India’s first step towards a ‘cheap’ missile force | Daily News Byte

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The Indian Armed Forces may soon get the go-ahead to procure the Pralai short-range surface-to-surface ballistic missile (SRBM).

If the news, which has not been confirmed by the three services or the Defense Ministry, is true, this could prove to be a major step towards India’s ambition to develop and deploy a missile force.

In September 2021, the late Chief of Defense Staff, General Bipin Rawat, revealed that India was “looking at building a missile force”.

Pralai Missile

The Pralai tactical missile has a stated range of 150-500 kilometers and carries warheads ranging from 350 to 700 kilograms.

Developed from India’s K-series ballistic missiles, or SLBMs, the first known tests of the Pralai missile were conducted on two consecutive days in December 2021.

Satellite images of the test show that the Pralai system is a canistered road-mobile system. Canisterization can significantly improve the mobility of a tactical missile system by reducing the time and resources required to prepare and launch a missile.

The mobility of a tactical missile system is important because it allows the system to be moved to different locations as needed to respond to evolving threats.

But more importantly, in one of two tests conducted last December, the missile was launched on a quasi-ballistic trajectory.

In a quasi-ballistic trajectory, the missile follows a relatively lower (though mostly ballistic) trajectory than a ballistic missile would, and has the ability to perform maneuvers in flight.

When traveling on a lower trajectory than a ballistic missile, a quasi-ballistic missile is able to maintain a higher velocity, giving its target less time to react to an incoming threat. This significantly increases the chances of the missile defeating the anti-missile defense system.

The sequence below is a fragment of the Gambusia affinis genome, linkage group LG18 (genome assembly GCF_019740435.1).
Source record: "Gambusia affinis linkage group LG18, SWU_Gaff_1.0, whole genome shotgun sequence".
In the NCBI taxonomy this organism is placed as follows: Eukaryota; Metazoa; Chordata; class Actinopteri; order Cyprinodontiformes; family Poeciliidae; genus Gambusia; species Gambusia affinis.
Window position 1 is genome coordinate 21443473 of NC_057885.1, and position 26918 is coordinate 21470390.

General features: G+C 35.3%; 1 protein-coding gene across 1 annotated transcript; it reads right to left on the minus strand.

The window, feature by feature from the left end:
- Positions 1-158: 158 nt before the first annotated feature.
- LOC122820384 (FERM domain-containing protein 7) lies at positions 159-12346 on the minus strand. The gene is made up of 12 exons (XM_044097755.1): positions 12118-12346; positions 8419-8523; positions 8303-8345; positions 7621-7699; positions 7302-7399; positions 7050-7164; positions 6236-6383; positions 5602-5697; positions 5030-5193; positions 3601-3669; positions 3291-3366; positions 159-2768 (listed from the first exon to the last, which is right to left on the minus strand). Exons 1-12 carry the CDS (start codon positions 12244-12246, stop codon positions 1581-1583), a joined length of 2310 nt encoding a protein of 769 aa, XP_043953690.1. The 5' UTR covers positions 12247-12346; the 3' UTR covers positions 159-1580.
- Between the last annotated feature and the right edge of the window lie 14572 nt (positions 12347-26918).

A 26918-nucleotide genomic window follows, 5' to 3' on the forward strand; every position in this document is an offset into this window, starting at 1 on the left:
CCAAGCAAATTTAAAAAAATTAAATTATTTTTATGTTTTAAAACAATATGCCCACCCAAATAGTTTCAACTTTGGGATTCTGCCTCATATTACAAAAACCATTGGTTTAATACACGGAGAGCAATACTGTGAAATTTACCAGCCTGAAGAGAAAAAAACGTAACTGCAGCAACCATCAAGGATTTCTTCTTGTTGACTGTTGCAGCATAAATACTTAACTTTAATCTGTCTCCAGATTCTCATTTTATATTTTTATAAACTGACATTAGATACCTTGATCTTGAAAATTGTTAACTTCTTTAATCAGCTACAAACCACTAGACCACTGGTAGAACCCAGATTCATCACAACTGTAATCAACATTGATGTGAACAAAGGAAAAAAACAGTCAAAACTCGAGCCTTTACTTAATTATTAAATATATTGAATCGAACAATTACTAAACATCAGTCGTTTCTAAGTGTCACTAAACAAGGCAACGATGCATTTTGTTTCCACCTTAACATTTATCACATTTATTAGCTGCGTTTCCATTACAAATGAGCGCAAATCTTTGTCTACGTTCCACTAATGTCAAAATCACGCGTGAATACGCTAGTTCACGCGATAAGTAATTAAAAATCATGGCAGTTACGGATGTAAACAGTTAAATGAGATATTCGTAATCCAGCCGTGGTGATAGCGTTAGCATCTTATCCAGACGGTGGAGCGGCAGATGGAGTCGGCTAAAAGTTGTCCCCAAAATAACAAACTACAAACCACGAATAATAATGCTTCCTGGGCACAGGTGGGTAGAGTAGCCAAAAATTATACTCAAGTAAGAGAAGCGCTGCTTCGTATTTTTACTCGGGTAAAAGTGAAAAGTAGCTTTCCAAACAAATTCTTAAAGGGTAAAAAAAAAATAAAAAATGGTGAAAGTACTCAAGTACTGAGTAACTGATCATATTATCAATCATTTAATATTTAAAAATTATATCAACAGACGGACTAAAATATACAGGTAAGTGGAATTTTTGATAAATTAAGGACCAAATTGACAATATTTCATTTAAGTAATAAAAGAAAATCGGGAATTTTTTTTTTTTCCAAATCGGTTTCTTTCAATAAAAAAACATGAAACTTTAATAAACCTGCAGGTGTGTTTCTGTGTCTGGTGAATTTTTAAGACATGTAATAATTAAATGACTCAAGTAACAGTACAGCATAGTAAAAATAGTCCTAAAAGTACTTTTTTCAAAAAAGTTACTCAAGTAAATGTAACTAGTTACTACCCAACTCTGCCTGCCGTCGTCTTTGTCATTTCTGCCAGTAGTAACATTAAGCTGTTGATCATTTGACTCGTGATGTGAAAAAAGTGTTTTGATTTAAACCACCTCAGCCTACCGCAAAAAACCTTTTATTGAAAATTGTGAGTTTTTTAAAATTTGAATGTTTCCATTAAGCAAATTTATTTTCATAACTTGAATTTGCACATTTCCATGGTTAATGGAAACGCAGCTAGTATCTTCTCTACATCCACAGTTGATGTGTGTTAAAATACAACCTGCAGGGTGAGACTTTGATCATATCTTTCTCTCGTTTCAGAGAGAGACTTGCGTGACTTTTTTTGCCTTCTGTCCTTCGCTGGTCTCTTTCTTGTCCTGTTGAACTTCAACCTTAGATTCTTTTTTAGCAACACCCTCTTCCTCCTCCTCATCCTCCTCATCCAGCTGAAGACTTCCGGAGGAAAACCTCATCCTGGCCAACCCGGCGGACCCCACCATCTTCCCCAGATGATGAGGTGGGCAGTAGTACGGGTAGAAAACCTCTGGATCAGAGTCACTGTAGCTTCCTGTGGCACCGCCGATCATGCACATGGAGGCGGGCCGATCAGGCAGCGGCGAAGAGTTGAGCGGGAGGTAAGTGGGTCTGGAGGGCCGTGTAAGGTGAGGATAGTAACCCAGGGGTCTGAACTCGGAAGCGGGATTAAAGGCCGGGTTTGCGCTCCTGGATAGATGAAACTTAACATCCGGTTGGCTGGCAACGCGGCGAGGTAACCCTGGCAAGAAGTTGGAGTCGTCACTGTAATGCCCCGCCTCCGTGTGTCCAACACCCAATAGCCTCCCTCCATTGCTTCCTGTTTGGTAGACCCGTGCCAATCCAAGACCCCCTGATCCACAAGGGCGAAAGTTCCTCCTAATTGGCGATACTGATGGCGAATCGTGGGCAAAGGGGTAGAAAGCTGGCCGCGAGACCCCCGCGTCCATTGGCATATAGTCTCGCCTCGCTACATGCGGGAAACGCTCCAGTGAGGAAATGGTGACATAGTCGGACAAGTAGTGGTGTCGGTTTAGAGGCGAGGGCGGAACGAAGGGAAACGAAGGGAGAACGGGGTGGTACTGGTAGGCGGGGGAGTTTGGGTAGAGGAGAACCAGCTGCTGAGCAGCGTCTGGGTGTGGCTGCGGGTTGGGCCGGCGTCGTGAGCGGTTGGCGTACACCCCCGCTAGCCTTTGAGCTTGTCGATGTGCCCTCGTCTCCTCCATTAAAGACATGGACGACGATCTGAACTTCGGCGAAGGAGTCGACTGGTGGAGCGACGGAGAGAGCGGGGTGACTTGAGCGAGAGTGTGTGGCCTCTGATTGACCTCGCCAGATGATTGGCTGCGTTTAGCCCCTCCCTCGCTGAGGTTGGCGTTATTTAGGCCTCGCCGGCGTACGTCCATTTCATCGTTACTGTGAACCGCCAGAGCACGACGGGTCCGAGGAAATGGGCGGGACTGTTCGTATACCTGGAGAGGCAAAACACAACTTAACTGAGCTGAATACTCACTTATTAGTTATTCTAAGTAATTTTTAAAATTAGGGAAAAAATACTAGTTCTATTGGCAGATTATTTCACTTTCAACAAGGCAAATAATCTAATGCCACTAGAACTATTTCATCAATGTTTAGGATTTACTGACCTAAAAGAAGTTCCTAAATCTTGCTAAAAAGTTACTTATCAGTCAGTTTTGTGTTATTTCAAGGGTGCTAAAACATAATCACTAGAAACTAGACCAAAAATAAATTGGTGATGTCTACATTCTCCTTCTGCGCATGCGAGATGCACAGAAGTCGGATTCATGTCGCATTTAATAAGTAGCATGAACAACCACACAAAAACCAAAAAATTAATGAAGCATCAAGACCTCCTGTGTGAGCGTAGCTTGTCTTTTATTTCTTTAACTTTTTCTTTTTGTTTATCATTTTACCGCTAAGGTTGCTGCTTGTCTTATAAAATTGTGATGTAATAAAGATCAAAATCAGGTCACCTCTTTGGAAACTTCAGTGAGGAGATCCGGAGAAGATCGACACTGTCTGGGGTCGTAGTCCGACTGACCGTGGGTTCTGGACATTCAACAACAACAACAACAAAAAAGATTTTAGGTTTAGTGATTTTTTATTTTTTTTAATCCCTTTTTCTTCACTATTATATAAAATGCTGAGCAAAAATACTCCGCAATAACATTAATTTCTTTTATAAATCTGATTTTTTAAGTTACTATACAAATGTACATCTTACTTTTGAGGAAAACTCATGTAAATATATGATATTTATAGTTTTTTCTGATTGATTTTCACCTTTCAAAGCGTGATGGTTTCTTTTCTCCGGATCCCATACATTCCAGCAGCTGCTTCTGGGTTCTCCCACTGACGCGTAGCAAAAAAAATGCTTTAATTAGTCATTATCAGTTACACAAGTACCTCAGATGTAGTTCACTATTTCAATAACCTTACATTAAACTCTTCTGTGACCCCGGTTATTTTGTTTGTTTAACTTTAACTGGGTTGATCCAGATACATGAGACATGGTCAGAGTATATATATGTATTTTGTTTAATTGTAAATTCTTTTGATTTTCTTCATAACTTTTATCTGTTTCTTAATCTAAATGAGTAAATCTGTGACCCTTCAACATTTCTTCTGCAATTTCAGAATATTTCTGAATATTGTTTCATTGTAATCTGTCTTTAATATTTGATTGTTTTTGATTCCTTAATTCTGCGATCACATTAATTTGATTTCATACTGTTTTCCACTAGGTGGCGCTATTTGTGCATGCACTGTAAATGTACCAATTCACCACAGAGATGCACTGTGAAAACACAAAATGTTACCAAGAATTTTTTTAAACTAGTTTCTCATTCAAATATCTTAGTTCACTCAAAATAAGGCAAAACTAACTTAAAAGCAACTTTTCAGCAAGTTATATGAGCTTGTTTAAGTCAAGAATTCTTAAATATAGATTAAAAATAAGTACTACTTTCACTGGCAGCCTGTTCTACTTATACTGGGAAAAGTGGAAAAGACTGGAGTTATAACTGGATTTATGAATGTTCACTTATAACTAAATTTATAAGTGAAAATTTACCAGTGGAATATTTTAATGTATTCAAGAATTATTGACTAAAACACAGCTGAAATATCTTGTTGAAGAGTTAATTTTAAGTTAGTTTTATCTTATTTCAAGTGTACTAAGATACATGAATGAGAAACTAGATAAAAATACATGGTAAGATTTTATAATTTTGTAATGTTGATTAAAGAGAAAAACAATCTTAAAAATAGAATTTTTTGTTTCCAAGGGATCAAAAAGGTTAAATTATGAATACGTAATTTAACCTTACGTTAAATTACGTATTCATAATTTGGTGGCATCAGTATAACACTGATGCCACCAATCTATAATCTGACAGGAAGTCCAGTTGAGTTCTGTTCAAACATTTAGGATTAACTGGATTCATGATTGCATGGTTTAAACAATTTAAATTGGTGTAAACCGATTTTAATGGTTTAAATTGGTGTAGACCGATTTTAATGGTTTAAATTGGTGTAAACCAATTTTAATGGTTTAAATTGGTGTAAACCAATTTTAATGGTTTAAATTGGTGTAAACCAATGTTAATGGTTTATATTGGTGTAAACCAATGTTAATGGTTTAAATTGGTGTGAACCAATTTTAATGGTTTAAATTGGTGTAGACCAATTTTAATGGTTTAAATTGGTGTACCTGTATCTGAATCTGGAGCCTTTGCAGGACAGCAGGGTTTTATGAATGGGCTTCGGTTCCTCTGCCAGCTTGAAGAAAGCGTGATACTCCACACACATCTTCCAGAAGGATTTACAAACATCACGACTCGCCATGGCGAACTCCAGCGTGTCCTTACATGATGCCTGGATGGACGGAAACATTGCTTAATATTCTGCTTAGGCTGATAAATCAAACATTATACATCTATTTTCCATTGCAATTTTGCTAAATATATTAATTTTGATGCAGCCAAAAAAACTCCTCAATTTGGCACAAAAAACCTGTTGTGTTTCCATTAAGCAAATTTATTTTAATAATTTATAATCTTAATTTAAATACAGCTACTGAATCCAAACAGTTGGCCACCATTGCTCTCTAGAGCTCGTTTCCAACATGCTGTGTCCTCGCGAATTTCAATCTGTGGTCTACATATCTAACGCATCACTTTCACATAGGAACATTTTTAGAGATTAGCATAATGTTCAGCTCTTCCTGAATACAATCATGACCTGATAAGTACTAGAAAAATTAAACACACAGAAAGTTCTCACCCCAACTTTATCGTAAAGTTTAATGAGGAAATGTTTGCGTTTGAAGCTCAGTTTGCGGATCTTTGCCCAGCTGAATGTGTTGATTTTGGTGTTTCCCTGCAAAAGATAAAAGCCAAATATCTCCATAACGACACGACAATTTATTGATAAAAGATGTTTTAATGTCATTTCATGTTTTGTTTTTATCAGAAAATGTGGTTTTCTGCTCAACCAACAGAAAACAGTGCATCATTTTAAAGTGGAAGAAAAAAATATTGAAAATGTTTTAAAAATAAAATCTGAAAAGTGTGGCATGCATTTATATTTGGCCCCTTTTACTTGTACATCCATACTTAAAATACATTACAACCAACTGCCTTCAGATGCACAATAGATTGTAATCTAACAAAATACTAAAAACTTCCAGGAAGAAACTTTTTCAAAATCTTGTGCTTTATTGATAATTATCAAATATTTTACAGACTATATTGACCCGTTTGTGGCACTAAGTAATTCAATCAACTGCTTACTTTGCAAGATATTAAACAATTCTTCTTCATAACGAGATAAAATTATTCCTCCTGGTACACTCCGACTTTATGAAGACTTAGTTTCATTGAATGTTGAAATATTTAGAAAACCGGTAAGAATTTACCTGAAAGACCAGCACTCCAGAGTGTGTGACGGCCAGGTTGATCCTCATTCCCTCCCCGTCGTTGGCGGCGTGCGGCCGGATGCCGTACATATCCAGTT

The Ministry of Defense called the missile a “conventional surface-to-surface missile” in an attempt to distinguish it from the Agni series of missiles, which are capable of carrying both conventional and nuclear warheads.

The use of Agni-I and Agni-II missiles with conventional payloads in a conflict situation could potentially lead to misunderstandings and escalation, as the opposing side would have no way of knowing whether the warhead on the missile is nuclear or conventional.

By classifying the missile as conventional, the decision to use it can be delegated to local commanders, as is the case with other tactical weapon systems.

Why India needs a missile force

The People’s Liberation Army Rocket Force (PLARF), formerly known as the Second Artillery Force, has the largest land-based conventional missile force in the world.

Its evolution from the PLA’s Second Artillery Force to the PLARF, making it a service like the army, navy and air force, and a 33 percent increase in size in the three years between 2017 and 2019 indicate China’s increased reliance on the missile force.

In the event of a conflict with India, China would use missile power to hit key operational targets such as command and control centers, air bases, force concentrations, logistics hubs and other critical infrastructure in the initial stages of the war to degrade India’s ability to fight.

India has land-based missiles to respond to such an attack, but options are severely limited compared to China and under the command of different services. Both the Indian Army and Air Force have BrahMos land-based missiles, but the lack of theaterization and commonality means that they cannot be used optimally.

An integrated missile force would not only act as a deterrent to China’s PLARF, but would also bring such assets under a unified architecture and doctrine.

Moreover, it would help achieve the most efficient economies of scale and concentration of massed firepower.

Compared to China, India has very limited capabilities in the tactical use of conventional land-based missiles.

BrahMos, which now has a relatively longer range than before, costs more than Rs 34 crore apiece. It will be reserved for a limited number of high value targets.

The Pralai, a much cheaper ballistic missile, would provide mass to the missile forces and allow them to target concentrations of Chinese forces along the Line of Actual Control and dual-use infrastructure in Tibet.

However, the missile force would still need a cheaper ground-launched cruise missile, which remains a key missing link in India’s missile arsenal, apart from long-range conventional ballistic missiles to hit targets deep in China.

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